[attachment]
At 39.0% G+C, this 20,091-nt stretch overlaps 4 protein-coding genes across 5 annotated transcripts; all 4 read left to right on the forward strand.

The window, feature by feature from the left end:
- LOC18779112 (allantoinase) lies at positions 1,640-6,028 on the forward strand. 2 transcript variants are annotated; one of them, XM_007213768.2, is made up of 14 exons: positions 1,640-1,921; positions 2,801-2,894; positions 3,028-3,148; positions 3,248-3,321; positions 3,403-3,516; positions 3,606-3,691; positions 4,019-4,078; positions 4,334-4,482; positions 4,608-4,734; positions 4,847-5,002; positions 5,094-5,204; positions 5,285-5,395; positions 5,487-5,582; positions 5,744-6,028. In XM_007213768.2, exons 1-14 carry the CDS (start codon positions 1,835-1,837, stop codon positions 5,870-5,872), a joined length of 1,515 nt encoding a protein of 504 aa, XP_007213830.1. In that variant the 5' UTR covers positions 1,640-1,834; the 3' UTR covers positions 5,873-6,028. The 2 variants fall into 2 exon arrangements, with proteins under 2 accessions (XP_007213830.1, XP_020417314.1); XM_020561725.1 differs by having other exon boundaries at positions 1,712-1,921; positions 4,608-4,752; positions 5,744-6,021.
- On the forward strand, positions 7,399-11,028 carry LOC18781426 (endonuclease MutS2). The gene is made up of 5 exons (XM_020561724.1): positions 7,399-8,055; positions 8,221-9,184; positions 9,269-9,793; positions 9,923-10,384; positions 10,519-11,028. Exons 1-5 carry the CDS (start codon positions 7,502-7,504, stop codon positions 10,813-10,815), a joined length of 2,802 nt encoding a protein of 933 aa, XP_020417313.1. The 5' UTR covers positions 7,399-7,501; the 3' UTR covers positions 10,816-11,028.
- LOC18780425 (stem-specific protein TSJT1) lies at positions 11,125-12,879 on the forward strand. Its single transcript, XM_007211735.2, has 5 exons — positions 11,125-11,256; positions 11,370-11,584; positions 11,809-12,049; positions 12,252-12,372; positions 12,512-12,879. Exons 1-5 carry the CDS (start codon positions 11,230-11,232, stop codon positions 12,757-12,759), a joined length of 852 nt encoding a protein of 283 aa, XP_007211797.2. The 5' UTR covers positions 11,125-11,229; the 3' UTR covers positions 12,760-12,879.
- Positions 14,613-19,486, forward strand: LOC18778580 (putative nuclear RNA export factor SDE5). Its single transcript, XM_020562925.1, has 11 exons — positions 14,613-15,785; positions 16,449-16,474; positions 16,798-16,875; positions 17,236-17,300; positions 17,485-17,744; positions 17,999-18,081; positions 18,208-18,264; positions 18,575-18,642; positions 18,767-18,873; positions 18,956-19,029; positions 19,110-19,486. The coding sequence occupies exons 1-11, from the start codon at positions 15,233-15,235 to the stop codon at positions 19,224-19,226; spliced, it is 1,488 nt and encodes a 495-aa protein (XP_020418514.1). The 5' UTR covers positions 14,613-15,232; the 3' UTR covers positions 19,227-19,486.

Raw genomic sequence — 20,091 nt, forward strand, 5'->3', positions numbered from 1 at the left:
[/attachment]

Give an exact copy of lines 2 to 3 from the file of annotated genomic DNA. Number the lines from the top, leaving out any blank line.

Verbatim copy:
The window, feature by feature from the left end:
- LOC18779112 (allantoinase) lies at positions 1,640-6,028 on the forward strand. 2 transcript variants are annotated; one of them, XM_007213768.2, is made up of 14 exons: positions 1,640-1,921; positions 2,801-2,894; positions 3,028-3,148; positions 3,248-3,321; positions 3,403-3,516; positions 3,606-3,691; positions 4,019-4,078; positions 4,334-4,482; positions 4,608-4,734; positions 4,847-5,002; positions 5,094-5,204; positions 5,285-5,395; positions 5,487-5,582; positions 5,744-6,028. In XM_007213768.2, exons 1-14 carry the CDS (start codon positions 1,835-1,837, stop codon positions 5,870-5,872), a joined length of 1,515 nt encoding a protein of 504 aa, XP_007213830.1. In that variant the 5' UTR covers positions 1,640-1,834; the 3' UTR covers positions 5,873-6,028. The 2 variants fall into 2 exon arrangements, with proteins under 2 accessions (XP_007213830.1, XP_020417314.1); XM_020561725.1 differs by having other exon boundaries at positions 1,712-1,921; positions 4,608-4,752; positions 5,744-6,021.